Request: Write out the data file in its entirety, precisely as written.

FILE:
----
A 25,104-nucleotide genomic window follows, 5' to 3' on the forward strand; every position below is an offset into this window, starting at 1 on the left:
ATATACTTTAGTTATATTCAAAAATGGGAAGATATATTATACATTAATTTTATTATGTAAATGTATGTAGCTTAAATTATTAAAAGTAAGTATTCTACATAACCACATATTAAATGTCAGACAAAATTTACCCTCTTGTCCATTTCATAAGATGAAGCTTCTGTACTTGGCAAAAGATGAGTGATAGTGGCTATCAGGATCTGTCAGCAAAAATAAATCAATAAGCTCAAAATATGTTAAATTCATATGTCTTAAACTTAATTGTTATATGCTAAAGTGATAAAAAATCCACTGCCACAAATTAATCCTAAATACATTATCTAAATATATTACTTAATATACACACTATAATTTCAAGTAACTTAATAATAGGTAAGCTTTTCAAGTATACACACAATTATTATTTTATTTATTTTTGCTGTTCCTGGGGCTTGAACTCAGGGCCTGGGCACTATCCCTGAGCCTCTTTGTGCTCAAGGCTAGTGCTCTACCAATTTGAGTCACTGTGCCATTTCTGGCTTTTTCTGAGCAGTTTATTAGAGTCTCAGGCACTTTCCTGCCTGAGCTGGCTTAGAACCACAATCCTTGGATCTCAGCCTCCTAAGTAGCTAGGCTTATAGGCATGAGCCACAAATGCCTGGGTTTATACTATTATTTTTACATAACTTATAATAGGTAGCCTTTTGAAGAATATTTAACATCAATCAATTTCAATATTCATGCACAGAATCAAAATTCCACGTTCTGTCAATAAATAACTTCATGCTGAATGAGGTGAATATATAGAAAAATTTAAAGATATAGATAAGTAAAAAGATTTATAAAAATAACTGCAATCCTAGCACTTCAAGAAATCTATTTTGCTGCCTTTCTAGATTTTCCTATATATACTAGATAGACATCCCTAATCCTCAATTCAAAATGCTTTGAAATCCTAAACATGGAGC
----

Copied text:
A 25,104-nucleotide genomic window follows, 5' to 3' on the forward strand; every position below is an offset into this window, starting at 1 on the left:
ATATACTTTAGTTATATTCAAAAATGGGAAGATATATTATACATTAATTTTATTATGTAAATGTATGTAGCTTAAATTATTAAAAGTAAGTATTCTACATAACCACATATTAAATGTCAGACAAAATTTACCCTCTTGTCCATTTCATAAGATGAAGCTTCTGTACTTGGCAAAAGATGAGTGATAGTGGCTATCAGGATCTGTCAGCAAAAATAAATCAATAAGCTCAAAATATGTTAAATTCATATGTCTTAAACTTAATTGTTATATGCTAAAGTGATAAAAAATCCACTGCCACAAATTAATCCTAAATACATTATCTAAATATATTACTTAATATACACACTATAATTTCAAGTAACTTAATAATAGGTAAGCTTTTCAAGTATACACACAATTATTATTTTATTTATTTTTGCTGTTCCTGGGGCTTGAACTCAGGGCCTGGGCACTATCCCTGAGCCTCTTTGTGCTCAAGGCTAGTGCTCTACCAATTTGAGTCACTGTGCCATTTCTGGCTTTTTCTGAGCAGTTTATTAGAGTCTCAGGCACTTTCCTGCCTGAGCTGGCTTAGAACCACAATCCTTGGATCTCAGCCTCCTAAGTAGCTAGGCTTATAGGCATGAGCCACAAATGCCTGGGTTTATACTATTATTTTTACATAACTTATAATAGGTAGCCTTTTGAAGAATATTTAACATCAATCAATTTCAATATTCATGCACAGAATCAAAATTCCACGTTCTGTCAATAAATAACTTCATGCTGAATGAGGTGAATATATAGAAAAATTTAAAGATATAGATAAGTAAAAAGATTTATAAAAATAACTGCAATCCTAGCACTTCAAGAAATCTATTTTGCTGCCTTTCTAGATTTTCCTATATATACTAGATAGACATCCCTAATCCTCAATTCAAAATGCTTTGAAATCCTAAACATGGAGC